Zelphabet A, B, and C are the first three compilations of challenging and strange music in GX Jupitter-Larsen’s 27-part subscription CD series. “Twenty-seven,” you ask? Yep, there’s an extra letter that Jupitter-Larsen has appended to the common alphabet, specifically for this series– naturally, it’s only available to those who subscribe to the full series, rather than purchasing individual discs. At $200, this works out to something like $7 a disc– not a bad deal, especially for our overseas friends recently enjoying kick-ass purchasing power. Perhaps some fine Englishman will share his economic fortune with a poor reviewer?
All money aside, the Zelphabet series is a great idea. As a noise scene pioneer, Jupitter-Larsen has an opportunity to play elder statesman, and present a handful of worthwhile artists with each disc. It’s like the “Rrrecycled” tapes, but done with some class, and considerable more attention to quality.
Straight out the gate, Zelphabet “A” gives listeners two things that have defined each disc thus far– something new, and something that you’re astounded to find on a compilation. For “A,” I’m getting my first aural encounters with Achim Wollscheid, who has done a great number of fascinating sound and light installations throughout the world. A good compilation not only gathers music of similar intent or style, but it will inform listeners as well. Wollscheid’s “3 Transformations for Xylophone” is not the foot I was expecting a member of The Haters to put forward first, but it’s useful and sets the tone nicely.
As for the “astounding” portion, how about a recording each from Arcane Device and Asmus Tietchens? Either one of these artists would have been enough to seal the deal! For his contribution, David Lee Myers turns over a remix of unreleased Arcane Device material created from 1987 to 1993, the fruits of which would be realized more recently in Toshimaru Nakamura‘s no-input mixing board work. Quiet music fans, behold the noise from which you have sprung!
Let’s move on to Zelphabet “B”– Jupitter-Larsen covers one big base of this four-way split with a cut from Bob Bellerue (AKA, Redglaer), previous head at LA’s infamous “Il Corral” space. For his portion, “Fridge Tower,” Bellerue presents a richly-detailed soundscape of humming and cracking motor-whine noises. It’s easily my favorite of the bunch, though Blackhumour‘s “and do what/control” gets points for sheer audacity… nearly 19 minutes of verbal fragments endlessly repeating, with little more than stereo pans to change things up! If there’s a concept for this track, I’m not finding it. On a more positive note, I’ve finally had a chance to hear 16 Bitch Pile-Up, and I’m glad to say that it was worth the wait. “No Burden, No Guilt” is a bit more along the lines of what I was initially expecting from these compilations– rough, ear-chewing noise– and totally makes the “B” disc worth a listen, along with the Bellerue material.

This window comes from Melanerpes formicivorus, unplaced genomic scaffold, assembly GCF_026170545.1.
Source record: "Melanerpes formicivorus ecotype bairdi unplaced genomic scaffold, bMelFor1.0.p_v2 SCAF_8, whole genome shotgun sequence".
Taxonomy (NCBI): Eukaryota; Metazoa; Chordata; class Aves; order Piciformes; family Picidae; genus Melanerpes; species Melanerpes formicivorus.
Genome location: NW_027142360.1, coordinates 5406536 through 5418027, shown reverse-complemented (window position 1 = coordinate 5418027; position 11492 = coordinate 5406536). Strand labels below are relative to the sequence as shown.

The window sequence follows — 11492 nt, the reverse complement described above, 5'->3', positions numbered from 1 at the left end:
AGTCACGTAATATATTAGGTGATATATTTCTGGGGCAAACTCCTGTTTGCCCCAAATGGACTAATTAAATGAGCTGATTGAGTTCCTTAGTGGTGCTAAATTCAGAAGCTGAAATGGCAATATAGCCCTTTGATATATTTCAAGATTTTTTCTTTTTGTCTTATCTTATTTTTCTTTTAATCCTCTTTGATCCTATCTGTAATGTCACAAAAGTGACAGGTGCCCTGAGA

(Totally off-track: As I write this, I’m managing a humorous thread at BlogCatalog entitled “I Will Say Horrible Non-Constructive Things About Your Blog,” as a means to generate new readers for STARTLING MONIKER. It’s getting increasingly hard to shift between the mode of “objective reviewer” and “ridiculous insult machine.” The things I do for you!)
Zelphabet “C” starts off strong with an 11-minute extract from a 1974 Charlemagne Palestine performance. Palestine is one of the last people I’d expect to find on a noise compilation, but I’m seeing again and again that my concept of what this series “should be” is being challenged, and this process has been interesting. I suppose I find myself listening to Palestine in much the same way, seeking the neglected detail in a larger sea; but I don’t get as much of a sense of helplessness for eventually understanding the totality of it that I get from something more noisy.
After the 11 minutes are up, “C” drops listeners into Chop Shop’s swirling noise-storm of metallic grinding and overdriven generator bursts, “Retrofit.” Scott Konzelmann’s speakers definitely get a workout here, taking up nearly half the disc. But this is really the kind of stuff I want to hear– veteran noise artists with some thought and experience behind what they’re doing, capable of pulling off an extended and detailed piece without relying so much on effect-pedal kitsch. “Retrofit” reminds me alternately of a low-key Daniel Menche, John Hudak, or Francisco Lopez… definitely good company, in my esteem. Be sure to click through on the Chop Shop link; Generator Sound Art is Konzelmann and Gen Ken Montgomery’s label, so there’s a load of great recordings to be had there.
A 15-minute synth bloop-fest closes out “C,” maybe a bit longish for my taste, but somewhat interesting. Personally, I could have gone for more of Contagious Orgasm‘s “Heart Station,” a surreal blend of Japanese culture reportage and disorienting noises.
So far, the Zelphabet series is really exciting stuff, and well-worth the investment for any noise fan serious about getting to know the previous generation or two of artists. Jupitter-Larsen’s apt curatorship beats file-sharing any day, so I’m highly recommending that you get in on this set before its gone.
The Zelphabet series is available through GX Jupitter-Larsen directly, at the Zelphabet site.